The state I live in, South Australia, banned lightweight plastic shopping bags some time ago. The absence of these bags littering roadsides and parks has been wonderful.
I feared we would start seeing the cheap, heavier reusable bags turning up in their place, but that hasn’t happened yet thankfully.. and hopefully never will.
Unfortunately, there has been an increase in sales of kitchen bin liners – which is what many people used to use the free lightweight bags for – so there needs to be an awareness campaign about that issue and pressure brought upon manufacturers of bin liners to green up their act a little.
One of the other challenges for many people (myself included initially) is forgetting to take reusable bags when shopping.
While some supermarkets provide free boxes, they aren’t always available and you then need to buy more bags (I’ve been guilty of this too). Before long, you can have dozens of reusable bags floating around your house.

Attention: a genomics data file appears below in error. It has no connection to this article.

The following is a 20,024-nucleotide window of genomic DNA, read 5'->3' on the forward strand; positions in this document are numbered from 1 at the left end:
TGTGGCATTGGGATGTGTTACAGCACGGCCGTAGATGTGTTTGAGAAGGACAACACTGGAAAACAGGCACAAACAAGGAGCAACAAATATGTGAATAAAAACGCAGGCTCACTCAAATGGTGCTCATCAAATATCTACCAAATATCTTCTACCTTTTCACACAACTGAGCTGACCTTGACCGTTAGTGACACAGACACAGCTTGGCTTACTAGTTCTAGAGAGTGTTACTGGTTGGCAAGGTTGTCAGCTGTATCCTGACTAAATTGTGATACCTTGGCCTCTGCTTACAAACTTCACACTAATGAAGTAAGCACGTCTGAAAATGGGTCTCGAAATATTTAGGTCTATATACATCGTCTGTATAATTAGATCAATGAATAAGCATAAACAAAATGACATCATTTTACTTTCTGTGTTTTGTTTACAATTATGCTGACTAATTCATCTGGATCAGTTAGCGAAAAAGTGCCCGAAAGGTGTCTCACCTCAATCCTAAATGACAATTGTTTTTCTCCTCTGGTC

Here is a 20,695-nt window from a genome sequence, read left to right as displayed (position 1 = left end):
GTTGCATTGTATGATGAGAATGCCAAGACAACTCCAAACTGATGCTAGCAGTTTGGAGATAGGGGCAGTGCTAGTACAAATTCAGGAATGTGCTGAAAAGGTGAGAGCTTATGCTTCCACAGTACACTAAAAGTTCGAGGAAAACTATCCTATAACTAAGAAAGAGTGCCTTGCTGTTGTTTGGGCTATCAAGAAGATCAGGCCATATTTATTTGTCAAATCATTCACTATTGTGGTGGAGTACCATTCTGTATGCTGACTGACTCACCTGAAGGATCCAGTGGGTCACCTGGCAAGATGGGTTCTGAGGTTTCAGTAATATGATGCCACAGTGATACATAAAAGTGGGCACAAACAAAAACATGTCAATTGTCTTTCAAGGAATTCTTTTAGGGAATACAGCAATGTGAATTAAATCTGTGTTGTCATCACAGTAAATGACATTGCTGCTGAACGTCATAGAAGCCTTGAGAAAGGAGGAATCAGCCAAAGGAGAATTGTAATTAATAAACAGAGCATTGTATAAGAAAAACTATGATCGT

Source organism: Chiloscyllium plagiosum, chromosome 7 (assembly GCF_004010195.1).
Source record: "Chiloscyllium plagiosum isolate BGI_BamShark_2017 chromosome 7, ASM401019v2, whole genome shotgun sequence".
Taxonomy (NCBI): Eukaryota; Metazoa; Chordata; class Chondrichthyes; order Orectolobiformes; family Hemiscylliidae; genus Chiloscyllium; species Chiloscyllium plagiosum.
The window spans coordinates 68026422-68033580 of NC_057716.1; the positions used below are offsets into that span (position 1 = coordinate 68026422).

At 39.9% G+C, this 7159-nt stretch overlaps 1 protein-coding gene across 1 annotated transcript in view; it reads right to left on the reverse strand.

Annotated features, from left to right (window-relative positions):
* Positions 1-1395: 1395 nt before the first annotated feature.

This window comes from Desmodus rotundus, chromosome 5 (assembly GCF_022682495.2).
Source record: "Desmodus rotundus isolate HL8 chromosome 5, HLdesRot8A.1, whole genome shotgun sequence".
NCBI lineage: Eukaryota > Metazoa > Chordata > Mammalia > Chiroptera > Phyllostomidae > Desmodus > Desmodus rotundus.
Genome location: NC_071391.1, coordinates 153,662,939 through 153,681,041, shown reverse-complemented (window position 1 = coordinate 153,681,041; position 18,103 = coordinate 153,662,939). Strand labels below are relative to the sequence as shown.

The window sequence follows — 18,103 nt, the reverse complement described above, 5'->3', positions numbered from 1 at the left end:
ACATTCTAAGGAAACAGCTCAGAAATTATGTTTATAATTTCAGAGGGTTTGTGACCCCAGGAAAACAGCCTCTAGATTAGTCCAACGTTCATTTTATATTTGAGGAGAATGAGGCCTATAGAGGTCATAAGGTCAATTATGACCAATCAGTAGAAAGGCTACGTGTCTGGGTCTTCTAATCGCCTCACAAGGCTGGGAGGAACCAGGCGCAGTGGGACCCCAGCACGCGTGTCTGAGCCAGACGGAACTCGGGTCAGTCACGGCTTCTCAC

Depending on the type of reusable bags purchased, these could ultimately wind up in landfill; which somewhat defeats the purpose of the ban of the lighter bags.
Initiatives like the Bagshare Project in the USA help address this problem.
The project, started by Leni Fried, seeks to help folks who forget to take along their reusable bags when shopping by providing free reusable bags on a loan basis.
Volunteers sew the cloth bags and an ID tag is displayed on each one stating it is a ‘Use and Return’ bag. When someone forgets their own bags, they can use these and then return them to any BagShare location.
The project isn’t just for places where lightweight bag bans are in place. The primary aim of BagShare is to transition stores to going disposable bag free.
The concept does require a honesty and consideration on the part of the people borrowing the bags of course – to return them in a timely manner ( and in good condition); but I think it’s a really nice idea.
Aside from the “green” aspect, it also has a community-building angle and gets people involved in volunteerism – and what wonderful folks these volunteers are to donate their time in such a way!
Over 10,000 of these bags have been sewn by volunteers over the last 4 years.
Leni invites people to start their own Bagshare project and will provide advice in getting set up. If you would like to support the initiative in other ways, she welcomes donations of sewing machines, fabric, thread and other related materials; as well as pre-made bags that can be used in their current project locations.